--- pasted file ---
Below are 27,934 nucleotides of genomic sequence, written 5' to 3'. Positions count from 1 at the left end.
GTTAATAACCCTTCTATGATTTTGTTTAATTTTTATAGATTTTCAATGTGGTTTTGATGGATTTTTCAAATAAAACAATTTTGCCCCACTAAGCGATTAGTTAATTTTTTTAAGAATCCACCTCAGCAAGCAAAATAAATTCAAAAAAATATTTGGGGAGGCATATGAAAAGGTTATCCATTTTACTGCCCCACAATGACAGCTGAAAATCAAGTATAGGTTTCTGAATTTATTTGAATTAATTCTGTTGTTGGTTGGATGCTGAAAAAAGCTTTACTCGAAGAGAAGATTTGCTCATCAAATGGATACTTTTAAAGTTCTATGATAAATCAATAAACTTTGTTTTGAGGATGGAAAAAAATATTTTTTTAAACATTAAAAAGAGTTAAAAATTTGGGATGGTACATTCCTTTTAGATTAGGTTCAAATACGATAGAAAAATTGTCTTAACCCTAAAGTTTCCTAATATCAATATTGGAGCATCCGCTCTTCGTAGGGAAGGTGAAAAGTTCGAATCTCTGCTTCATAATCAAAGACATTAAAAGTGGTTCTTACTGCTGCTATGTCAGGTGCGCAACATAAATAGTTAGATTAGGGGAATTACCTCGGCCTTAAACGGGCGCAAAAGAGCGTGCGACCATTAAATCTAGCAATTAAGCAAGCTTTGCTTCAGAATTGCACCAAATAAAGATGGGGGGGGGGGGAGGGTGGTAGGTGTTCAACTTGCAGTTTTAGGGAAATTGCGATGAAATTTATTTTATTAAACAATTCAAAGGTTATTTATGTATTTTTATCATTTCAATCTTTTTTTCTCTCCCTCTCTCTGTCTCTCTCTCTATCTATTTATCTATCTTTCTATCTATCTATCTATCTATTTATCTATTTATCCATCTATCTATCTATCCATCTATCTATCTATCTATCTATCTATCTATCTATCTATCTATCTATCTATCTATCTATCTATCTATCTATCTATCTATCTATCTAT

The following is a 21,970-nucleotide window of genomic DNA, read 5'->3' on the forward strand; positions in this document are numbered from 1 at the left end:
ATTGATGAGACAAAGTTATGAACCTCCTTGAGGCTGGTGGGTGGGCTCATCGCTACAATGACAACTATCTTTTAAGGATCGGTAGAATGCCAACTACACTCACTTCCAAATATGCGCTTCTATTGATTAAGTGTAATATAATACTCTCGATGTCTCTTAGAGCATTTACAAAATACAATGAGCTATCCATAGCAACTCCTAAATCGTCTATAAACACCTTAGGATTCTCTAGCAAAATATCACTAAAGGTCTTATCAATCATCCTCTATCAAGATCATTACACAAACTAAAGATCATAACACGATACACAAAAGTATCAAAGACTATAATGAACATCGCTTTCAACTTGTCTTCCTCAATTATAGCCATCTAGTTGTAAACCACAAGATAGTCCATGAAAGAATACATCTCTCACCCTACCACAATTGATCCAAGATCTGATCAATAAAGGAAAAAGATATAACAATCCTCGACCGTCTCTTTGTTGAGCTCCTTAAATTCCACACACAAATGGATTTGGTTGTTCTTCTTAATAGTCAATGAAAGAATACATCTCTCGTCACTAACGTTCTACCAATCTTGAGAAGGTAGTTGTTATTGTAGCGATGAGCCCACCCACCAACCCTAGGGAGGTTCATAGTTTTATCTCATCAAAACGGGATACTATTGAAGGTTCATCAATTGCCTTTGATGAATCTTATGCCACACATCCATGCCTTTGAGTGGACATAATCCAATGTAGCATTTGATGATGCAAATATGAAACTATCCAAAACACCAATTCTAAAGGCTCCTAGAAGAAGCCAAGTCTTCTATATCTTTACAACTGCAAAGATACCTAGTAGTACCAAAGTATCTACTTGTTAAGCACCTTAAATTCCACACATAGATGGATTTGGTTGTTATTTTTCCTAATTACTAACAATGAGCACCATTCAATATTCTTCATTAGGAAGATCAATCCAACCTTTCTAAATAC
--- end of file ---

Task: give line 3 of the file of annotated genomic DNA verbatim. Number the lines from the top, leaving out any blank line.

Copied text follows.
The following is a 21,970-nucleotide window of genomic DNA, read 5'->3' on the forward strand; positions in this document are numbered from 1 at the left end: